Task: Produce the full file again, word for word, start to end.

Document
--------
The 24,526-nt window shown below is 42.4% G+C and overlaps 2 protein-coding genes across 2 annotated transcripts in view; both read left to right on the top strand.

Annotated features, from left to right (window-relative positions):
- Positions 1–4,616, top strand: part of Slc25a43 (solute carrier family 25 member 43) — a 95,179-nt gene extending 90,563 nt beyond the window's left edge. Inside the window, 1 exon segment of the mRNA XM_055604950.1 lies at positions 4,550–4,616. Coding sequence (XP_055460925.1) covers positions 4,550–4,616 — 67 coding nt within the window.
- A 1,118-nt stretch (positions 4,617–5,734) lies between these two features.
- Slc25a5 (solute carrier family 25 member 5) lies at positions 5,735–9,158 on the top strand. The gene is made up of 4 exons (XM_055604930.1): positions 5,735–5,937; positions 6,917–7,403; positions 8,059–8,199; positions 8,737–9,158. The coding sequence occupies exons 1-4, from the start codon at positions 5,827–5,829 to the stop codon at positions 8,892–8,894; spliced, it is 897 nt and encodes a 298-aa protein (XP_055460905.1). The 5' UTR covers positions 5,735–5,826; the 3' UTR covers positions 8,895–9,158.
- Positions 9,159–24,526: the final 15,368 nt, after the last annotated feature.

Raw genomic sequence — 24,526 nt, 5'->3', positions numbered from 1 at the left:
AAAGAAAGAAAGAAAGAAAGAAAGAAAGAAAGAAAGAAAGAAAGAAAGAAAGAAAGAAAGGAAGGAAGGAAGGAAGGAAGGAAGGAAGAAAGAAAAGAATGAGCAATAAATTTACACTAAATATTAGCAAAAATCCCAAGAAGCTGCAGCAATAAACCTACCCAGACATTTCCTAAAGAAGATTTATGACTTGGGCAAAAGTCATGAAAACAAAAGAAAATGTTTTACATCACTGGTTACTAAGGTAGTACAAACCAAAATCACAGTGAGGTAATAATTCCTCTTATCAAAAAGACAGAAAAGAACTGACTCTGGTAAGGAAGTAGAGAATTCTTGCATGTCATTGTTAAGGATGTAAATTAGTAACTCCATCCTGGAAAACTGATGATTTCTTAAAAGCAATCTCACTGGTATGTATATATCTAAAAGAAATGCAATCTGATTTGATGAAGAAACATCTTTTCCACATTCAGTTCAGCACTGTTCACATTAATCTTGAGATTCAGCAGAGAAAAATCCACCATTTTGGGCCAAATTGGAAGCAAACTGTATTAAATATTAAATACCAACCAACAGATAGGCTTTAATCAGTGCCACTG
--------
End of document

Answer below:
The 24,526-nt window shown below is 42.4% G+C and overlaps 2 protein-coding genes across 2 annotated transcripts in view; both read left to right on the top strand.

Annotated features, from left to right (window-relative positions):
- Positions 1–4,616, top strand: part of Slc25a43 (solute carrier family 25 member 43) — a 95,179-nt gene extending 90,563 nt beyond the window's left edge. Inside the window, 1 exon segment of the mRNA XM_055604950.1 lies at positions 4,550–4,616. Coding sequence (XP_055460925.1) covers positions 4,550–4,616 — 67 coding nt within the window.
- A 1,118-nt stretch (positions 4,617–5,734) lies between these two features.
- Slc25a5 (solute carrier family 25 member 5) lies at positions 5,735–9,158 on the top strand. The gene is made up of 4 exons (XM_055604930.1): positions 5,735–5,937; positions 6,917–7,403; positions 8,059–8,199; positions 8,737–9,158. The coding sequence occupies exons 1-4, from the start codon at positions 5,827–5,829 to the stop codon at positions 8,892–8,894; spliced, it is 897 nt and encodes a 298-aa protein (XP_055460905.1). The 5' UTR covers positions 5,735–5,826; the 3' UTR covers positions 8,895–9,158.
- Positions 9,159–24,526: the final 15,368 nt, after the last annotated feature.

Raw genomic sequence — 24,526 nt, 5'->3', positions numbered from 1 at the left:
AAAGAAAGAAAGAAAGAAAGAAAGAAAGAAAGAAAGAAAGAAAGAAAGAAAGAAAGAAAGGAAGGAAGGAAGGAAGGAAGGAAGGAAGAAAGAAAAGAATGAGCAATAAATTTACACTAAATATTAGCAAAAATCCCAAGAAGCTGCAGCAATAAACCTACCCAGACATTTCCTAAAGAAGATTTATGACTTGGGCAAAAGTCATGAAAACAAAAGAAAATGTTTTACATCACTGGTTACTAAGGTAGTACAAACCAAAATCACAGTGAGGTAATAATTCCTCTTATCAAAAAGACAGAAAAGAACTGACTCTGGTAAGGAAGTAGAGAATTCTTGCATGTCATTGTTAAGGATGTAAATTAGTAACTCCATCCTGGAAAACTGATGATTTCTTAAAAGCAATCTCACTGGTATGTATATATCTAAAAGAAATGCAATCTGATTTGATGAAGAAACATCTTTTCCACATTCAGTTCAGCACTGTTCACATTAATCTTGAGATTCAGCAGAGAAAAATCCACCATTTTGGGCCAAATTGGAAGCAAACTGTATTAAATATTAAATACCAACCAACAGATAGGCTTTAATCAGTGCCACTG